Arm wrestling is the ultimate trial of strength. Two opponents try to pin the other’s arm down on a flat surface to win the game. It sounds simple but takes an incredible amount of mental and physical skill. It’s a skill humans have been perfecting since ancient times. Numerous wall paintings in Egyptian caves depict the origin of arm wrestling around 2,000 BC. Modern area arm wrestling is thought to be inspired by a Native American game. Today, you’ll find men and women from all over the world competing in small towns and big cities, coming to the table to test their mental and physical abilities.
Mississippi is home to one of the world’s most formidable arm wrestling competitors, Wayne Withers, framed at 6 feet 6 inches tall and 300 pounds. At 41, Withers recently won the 2022 International Federation of Armwrestling (IFA) United States National Armwrestling Championship in Dallas, earning the chance to contend for the world title. Withers will travel to France in September to compete in the IFA World Armwrestling Championship in the Heavyweight Class.
Withers grew up in the Laurenhill community near Carthage, Mississippi, where he was introduced to arm wrestling and developed a passion for it. Arm wrestling is still an underground sport with a devout and growing fan base. Most matches are held in small towns at local venues with enthusiastic and encouraging crowds. Like most sports, the community keeps amateur athletes engaged and wanting to return for more.
Withers took his love of arm wrestling to the next level with his first professional match in Arkansas in 2008. Since then, he has won numerous events and titles and paved the way for other small-town athletes. He has used his success to encourage more Mississippians to try out the sport of arm wrestling and to organize more matches statewide. When asked about the secret to his success, Withers says, “I work hard. From the time I was a child, arm wrestling my dad until now, I’ve always had the passion and dedication for it.”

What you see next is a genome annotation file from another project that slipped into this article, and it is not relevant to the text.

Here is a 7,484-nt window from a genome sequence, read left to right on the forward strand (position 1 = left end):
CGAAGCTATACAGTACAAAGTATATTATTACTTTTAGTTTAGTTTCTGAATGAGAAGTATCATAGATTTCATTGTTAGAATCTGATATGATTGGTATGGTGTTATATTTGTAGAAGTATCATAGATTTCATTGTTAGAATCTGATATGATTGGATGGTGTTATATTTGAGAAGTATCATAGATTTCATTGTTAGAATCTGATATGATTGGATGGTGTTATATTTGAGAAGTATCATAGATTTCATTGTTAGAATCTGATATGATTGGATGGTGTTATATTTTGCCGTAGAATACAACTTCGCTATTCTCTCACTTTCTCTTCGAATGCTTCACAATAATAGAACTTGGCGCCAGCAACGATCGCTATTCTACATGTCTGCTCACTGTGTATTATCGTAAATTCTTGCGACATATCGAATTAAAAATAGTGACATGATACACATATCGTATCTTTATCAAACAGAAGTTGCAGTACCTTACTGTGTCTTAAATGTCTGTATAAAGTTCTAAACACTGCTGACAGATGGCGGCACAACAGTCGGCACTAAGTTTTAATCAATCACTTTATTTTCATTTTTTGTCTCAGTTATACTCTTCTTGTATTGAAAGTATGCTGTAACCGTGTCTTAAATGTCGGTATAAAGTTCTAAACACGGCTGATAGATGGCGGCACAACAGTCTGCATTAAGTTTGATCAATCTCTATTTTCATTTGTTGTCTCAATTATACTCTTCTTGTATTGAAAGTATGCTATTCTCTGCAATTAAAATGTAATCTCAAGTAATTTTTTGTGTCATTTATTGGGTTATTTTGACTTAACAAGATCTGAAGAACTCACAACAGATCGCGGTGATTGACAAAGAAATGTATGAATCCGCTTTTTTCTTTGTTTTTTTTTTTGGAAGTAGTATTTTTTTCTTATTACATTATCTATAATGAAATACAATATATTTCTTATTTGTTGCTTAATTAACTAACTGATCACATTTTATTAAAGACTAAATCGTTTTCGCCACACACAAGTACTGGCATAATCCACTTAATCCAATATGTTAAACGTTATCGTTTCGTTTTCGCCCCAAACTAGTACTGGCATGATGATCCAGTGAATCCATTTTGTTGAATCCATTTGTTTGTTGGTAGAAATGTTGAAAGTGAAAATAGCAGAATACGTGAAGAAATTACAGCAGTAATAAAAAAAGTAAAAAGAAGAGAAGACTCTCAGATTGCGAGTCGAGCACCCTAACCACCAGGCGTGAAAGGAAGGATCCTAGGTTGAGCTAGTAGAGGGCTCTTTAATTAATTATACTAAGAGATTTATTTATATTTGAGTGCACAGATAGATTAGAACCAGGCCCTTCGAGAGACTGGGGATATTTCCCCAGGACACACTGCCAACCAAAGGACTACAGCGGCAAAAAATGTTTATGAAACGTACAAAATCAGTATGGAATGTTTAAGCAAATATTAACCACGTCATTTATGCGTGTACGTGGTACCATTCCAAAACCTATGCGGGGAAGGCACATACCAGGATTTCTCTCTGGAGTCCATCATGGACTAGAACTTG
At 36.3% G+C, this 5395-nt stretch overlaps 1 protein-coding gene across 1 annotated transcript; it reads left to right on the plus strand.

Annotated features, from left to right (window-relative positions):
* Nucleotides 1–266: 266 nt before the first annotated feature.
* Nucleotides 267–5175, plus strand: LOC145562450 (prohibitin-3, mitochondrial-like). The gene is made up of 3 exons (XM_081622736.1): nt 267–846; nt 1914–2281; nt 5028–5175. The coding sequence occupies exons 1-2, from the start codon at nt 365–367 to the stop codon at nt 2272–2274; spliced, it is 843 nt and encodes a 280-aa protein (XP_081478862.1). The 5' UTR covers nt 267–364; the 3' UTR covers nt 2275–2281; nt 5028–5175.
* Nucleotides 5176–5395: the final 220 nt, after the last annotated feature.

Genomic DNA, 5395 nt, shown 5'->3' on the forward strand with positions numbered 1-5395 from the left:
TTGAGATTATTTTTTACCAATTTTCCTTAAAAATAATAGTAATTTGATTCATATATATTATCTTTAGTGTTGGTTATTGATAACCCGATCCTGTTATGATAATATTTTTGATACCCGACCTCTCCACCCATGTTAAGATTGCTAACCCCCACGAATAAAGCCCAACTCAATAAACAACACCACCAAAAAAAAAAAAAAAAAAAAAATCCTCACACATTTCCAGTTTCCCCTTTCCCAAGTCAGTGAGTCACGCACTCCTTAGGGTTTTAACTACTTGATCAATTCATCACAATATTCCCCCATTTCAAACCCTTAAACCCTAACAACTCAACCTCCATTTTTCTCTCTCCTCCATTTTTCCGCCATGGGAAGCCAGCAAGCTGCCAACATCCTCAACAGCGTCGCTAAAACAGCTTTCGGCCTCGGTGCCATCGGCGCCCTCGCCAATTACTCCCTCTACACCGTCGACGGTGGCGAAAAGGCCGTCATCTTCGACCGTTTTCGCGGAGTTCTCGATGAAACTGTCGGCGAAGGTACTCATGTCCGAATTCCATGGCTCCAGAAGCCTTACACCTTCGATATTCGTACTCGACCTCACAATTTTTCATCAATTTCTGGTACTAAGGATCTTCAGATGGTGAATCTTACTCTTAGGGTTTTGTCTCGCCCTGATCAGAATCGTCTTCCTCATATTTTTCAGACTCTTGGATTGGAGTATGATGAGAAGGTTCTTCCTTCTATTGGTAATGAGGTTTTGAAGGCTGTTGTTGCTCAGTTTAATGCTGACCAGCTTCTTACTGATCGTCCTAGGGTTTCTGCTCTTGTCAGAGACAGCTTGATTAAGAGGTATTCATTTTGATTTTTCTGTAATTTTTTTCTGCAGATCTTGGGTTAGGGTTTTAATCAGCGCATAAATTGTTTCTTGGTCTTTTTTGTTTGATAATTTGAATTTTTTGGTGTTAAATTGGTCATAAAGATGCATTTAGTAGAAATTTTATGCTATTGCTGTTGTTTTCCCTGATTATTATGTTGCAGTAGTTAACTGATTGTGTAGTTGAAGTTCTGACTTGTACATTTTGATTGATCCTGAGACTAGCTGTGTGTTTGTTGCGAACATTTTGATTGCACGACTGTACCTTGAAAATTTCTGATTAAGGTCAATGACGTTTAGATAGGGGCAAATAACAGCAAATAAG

Withers needed passion and dedication to get him over the trails of adversity. True champions learn from defeat and use it as motivation to perfect their craft and charge ahead. That’s what Withers did.
“After losing a handful of amateur competitions in three months, Bob Sutton, a former champion, stopped me and encouraged me to continue arm-wrestling,” Withers said. “Sutton admired my spirit and journey. Shortly after that, I connected with professionals in Tuscaloosa that helped develop my techniques and strengths.”
Withers secured a two-year contract in 2019 after a series of wins in the World Arm-Wrestling League in Chicago. Feeling encouraged, Withers was ready for the next level until the COVID-19 pandemic pushed pause on his plan. In true champion style, Withers kept practicing, perfecting his technique, and patiently awaited his return to the competition table.
Patience and perseverance paid off. After winning the 2022 tournament, the IFA World Armwrestling Championship awarded Withers a $1,000 sponsorship. It will pay his travel expenses and room and board for his journey to compete for the world title in Dieppe, France, from Sept. 26 through Oct. 2.
People interested in watching Withers compete in the IFA World Arm-Wrestling Championship can view it on Youtube a week or two after the event.
Withers isn’t all biceps and forearms. When he’s not training for arm wrestling, he’s a devoted family man and instructor with Hinds Community College as a Logging Equipment Operator. On weekends you’ll probably catch him supporting an arm wrestling party or mock event somewhere you can snag a good burger and cold beer. The next time you hear of an arm wrestling match in your area, spread the word, and check it out!
*Photos courtesy Wayne Withers Facebook Page